It's a frame up I tell ya!

Since the work crew finished the floor and columns (see picture a couple of posts back), I’ve been working on the framing of the cottage by my lonesome. It’s been slow, not helped by the unusual frequency of rainy afternoons this summer, although when I look back at the old picture and then this one, I feel a lot better! I’m hoping to finish the framing for the lower roof and get a waterproof skin up within the next couple of weeks. This summer seems to be closing up on us fast, so there’s no time to waste.





Two new sets of laws became effective March 1st in Costa Rica. One is a long delayed reform of the traffic laws, the other is an updating of the immigration rules. The traffic law, especially, is going to have a widespread and significant impact. Some of the changes are overdue, but others seem a bit over the top.

The two main features of the new traffic law (Ley de Tránsito) are a large increase in most fines and drivers licenses that now come with “points”. Given the low incomes of most Ticos the new fines seem almost Draconian to me. I don’t recall the exact figures but here’s a rough idea of the difference. Before the new law if you were ticketed for, say, running a stop sign (and didn’t bribe your way out of the ticket) you’d have paid around 20-30 bucks, whereas now that same fine is closer to $300. Talking on a cell phone (not hands-free, that is), about $400. Pretty much the same multiplier across the board.

Some requirements of the law are completely new to drivers here. More or less, they have adopted the same child seat requirements as in the U.S. There were none before. Getting caught without the proper child seat can mean loss of your license and about a $500 fine. Personally, I support these regulations in spirit, but imagine the impact it has on the typical family here, which usually consists of 4 or more kids plus parents all jammed into one car. They don’t have the room, legally, for the whole family, can’t afford a second car, and buying child seats or booster seats at about 50-100 bucks a pop is a big expense for someone making well under a thousand a month. It will be interesting to see how they adjust. Getting caught without the proper child seat can mean loss of your license and about a $500 fine. If there’s a loophole in all this you can bet they’ll find it.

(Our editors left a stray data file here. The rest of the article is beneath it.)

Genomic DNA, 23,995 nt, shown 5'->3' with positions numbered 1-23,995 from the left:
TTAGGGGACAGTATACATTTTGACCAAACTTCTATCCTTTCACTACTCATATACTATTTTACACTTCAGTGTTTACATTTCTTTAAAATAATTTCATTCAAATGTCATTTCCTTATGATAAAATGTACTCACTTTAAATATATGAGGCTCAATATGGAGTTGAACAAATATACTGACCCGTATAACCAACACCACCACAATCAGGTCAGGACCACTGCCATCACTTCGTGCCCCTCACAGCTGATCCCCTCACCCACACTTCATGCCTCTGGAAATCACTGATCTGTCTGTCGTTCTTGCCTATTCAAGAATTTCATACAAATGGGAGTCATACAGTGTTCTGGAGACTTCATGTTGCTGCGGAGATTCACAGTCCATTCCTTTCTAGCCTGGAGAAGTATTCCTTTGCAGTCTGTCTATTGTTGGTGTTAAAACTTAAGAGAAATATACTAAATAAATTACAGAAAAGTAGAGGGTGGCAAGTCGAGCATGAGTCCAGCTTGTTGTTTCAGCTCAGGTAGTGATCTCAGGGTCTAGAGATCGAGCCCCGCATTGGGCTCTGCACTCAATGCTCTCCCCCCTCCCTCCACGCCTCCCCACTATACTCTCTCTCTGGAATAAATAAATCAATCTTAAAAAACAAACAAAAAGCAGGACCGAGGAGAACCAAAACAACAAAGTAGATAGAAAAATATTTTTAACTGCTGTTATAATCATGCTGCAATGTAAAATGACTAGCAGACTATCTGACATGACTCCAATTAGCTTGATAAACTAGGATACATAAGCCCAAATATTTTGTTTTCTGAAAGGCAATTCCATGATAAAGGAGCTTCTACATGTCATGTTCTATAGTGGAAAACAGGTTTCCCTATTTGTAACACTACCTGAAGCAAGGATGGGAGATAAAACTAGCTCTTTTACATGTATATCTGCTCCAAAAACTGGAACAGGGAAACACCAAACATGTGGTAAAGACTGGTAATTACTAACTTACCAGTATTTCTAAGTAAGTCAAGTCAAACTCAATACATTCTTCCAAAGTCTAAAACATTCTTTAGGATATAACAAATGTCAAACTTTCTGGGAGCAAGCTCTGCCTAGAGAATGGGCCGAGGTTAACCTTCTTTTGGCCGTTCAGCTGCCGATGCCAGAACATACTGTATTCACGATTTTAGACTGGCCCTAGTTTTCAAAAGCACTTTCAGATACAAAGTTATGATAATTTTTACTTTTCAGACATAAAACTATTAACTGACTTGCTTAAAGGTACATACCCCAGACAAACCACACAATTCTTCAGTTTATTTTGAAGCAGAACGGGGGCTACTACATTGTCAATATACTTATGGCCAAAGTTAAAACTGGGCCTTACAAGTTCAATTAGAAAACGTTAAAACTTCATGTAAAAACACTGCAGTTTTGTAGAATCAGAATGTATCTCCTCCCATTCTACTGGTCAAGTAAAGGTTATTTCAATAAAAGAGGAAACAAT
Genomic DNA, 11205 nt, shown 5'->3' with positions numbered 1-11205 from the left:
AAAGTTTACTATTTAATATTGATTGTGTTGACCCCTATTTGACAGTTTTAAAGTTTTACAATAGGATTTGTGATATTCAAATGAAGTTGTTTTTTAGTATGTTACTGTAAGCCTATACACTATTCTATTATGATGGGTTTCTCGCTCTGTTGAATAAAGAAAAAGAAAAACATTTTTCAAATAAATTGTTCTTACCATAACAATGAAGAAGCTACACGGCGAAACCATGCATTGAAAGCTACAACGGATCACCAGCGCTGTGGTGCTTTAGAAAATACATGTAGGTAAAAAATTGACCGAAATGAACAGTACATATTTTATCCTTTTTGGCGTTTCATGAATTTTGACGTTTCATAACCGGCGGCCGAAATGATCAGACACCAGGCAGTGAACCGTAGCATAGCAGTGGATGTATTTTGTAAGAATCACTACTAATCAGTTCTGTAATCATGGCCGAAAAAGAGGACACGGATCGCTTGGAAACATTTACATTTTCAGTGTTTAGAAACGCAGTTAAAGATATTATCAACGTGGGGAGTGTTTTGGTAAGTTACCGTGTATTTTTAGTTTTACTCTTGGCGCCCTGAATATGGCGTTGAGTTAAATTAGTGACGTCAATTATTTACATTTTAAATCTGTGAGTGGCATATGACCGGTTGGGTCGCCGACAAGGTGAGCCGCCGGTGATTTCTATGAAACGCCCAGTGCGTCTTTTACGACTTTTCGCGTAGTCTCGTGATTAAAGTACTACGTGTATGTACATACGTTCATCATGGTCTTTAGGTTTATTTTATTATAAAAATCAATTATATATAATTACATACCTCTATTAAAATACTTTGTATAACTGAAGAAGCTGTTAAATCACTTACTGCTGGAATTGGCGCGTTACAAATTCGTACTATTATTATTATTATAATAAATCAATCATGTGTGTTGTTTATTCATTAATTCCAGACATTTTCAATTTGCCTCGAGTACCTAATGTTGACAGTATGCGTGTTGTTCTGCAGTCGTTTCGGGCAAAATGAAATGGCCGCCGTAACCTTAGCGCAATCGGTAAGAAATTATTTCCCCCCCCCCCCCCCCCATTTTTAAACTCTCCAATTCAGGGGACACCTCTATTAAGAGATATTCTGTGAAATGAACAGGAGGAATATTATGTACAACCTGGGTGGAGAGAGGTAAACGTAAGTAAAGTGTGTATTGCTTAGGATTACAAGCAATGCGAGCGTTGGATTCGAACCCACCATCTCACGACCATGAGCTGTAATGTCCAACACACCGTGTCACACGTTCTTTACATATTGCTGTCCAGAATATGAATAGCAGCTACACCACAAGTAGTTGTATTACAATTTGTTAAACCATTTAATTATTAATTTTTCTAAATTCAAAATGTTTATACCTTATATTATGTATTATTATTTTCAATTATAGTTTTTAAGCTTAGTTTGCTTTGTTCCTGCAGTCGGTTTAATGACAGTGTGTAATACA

Then there’s the points system. Each license now starts off with 50 points (I don’t know if this is per year or per renewal period, which is 2 years). Even the smallest infraction is going to cost you about 10 points, most are 20 points or more. Drunk driving takes away your license as does driving more than 120 kph (about 75 mph).

Supposedly, the new law has widespread public support, which surprises me, but maybe Ticos are fed up with all the bad driving. Gee, and I was just getting used to it!

The biggest complaint I hear about the new traffic laws is that since the fines are now so much higher and you have greater risk of losing your license that that is just going to make the practice of “chorizo” (bribery) even more prevalent, and more expensive. To their credit the government has foreseen this side-effect and is trying to crack down on this by putting out a hot-line number you can call to turn in the bad cops, and putting more cops together at stops. I’m not sure how effective that is going to be given that chorizo has been around a long time and it benefits the briber as much as the bribed.